33 revolutions per minute : a history of protest songs, from Billie Holiday to Green Day / Dorian Lynskey.
- 1 of 1 copy available at Berklee College of Music.
0 current holds with 1 total copy.
|Location||Call Number / Copy Notes||Barcode||Shelving Location||Holdable?||Status||Due Date|
|Main Library||ML3780 .L96 2011||37684001066168||Library Stacks||Copy hold / Volume hold||Available||-|
- ISBN: 0061670154
- ISBN: 9780061670152 (pbk.)
- Physical Description: xvi, 660 p.,  p. of plates : ill. ; 23 cm.
- Edition: 1st ed.
- Publisher: New York : Ecco, c2011.
|Bibliography, etc. Note:||
Includes bibliographical references (p. 573-636) and index.
|Formatted Contents Note:||
1939-1964. Billie Holiday, "Strange fruit" ; Woody Guthrie, "This land is your land" ; Zilphia Horton, Frank Hamilton, Guy Carawan, and Pete Seeger, "We shall overcome" ; Bob Dylan, "Masters of war" ; Nina Simone, "Mississippi Goddam" -- 1965-1973. Country Joe and the Fish, "I-feel-like-I'm-fixin'-to-die-rag" ; James Brown, "Say it loud, I'm Black and I'm proud" ; Plastic Ono Band, "Give peace a chance" ; Edwin Starr, "War" ; Crosby, Stills, Nash, and Young, "Ohio" ; Gil Scott-Heron, "The revolution will not be televised" ; Stevie Wonder, "Living for the city" -- 1973-1977 (Chile, Nigeria, Jamaica). Victor Jara, "Manifiesto" ; Fela Kuti and Afrika 70, "Zombie" ; Max Romeo and the Upsetters, "War ina Babylon" -- 1977-1987. The Clash, "White riot" ; Carl Bean, "I was born this way" ; Linton Kwesi Johnson, "Sonny's lettah (Anti-Sus poem)" ; The Dead Kennedys, "Holiday in Cambodia" ; Grandmaster Flash and the Furious Five feat. Melle Mel and Duke Bootee, "The message" ; Crass, "How does it feel?" ; Frankie Goes to Hollywood, "Two tribes" ; U2, "Pride (In the name of love)" ; The Special AKA, "Nelson Mandela" ; Billy Bragg, "Between the wars" ; R.E.M., "Exhuming McCarthy" -- 1989-2008. Public Enemy, "Fight the power" ; Huggy Bear, "Her jazz" ; The Prodigy feat. Pop Will Eat Itself, "Their law" ; Manic Street Preachers, "Of walking abortion" ; Rage Against the Machine, "Sleep now in the fire" ; Steve Earle, "John Walker's blues" ; Green Day, "American Idiot".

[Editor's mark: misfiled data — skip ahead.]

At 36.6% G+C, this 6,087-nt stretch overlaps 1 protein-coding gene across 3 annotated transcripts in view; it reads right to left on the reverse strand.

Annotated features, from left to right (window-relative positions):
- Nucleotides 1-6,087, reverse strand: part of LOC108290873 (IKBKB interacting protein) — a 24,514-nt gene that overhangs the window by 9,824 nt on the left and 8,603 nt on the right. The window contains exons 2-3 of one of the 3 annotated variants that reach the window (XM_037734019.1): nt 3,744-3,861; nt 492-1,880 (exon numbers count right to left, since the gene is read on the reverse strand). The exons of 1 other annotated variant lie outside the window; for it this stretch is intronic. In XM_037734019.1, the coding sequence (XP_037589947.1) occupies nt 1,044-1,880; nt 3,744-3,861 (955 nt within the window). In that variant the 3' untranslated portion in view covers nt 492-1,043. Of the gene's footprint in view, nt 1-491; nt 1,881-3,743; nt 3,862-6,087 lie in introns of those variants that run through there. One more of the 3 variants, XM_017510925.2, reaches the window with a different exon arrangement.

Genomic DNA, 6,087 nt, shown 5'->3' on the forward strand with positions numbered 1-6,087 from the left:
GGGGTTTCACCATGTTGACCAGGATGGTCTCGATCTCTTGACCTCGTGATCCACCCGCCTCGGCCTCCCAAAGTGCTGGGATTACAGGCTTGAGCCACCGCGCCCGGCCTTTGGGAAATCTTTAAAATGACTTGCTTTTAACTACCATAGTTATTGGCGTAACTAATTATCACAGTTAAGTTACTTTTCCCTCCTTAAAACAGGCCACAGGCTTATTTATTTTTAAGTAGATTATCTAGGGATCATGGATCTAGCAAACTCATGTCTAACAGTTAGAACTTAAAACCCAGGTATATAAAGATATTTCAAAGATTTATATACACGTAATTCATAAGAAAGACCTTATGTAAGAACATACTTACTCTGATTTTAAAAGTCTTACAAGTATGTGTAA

When pop music meets politics, the results are often thrilling, sometimes life-changing, and never simple. It represents pop music that is most charged and relevant, providing the soundtrack and informing social change since the 1930s. This music captures the attention and passions of listeners, forces its way into the news, and makes its presence felt from the streets to the corridors of power. This book is a history of protest music embodied in 33 songs since the 1930s. -- from back cover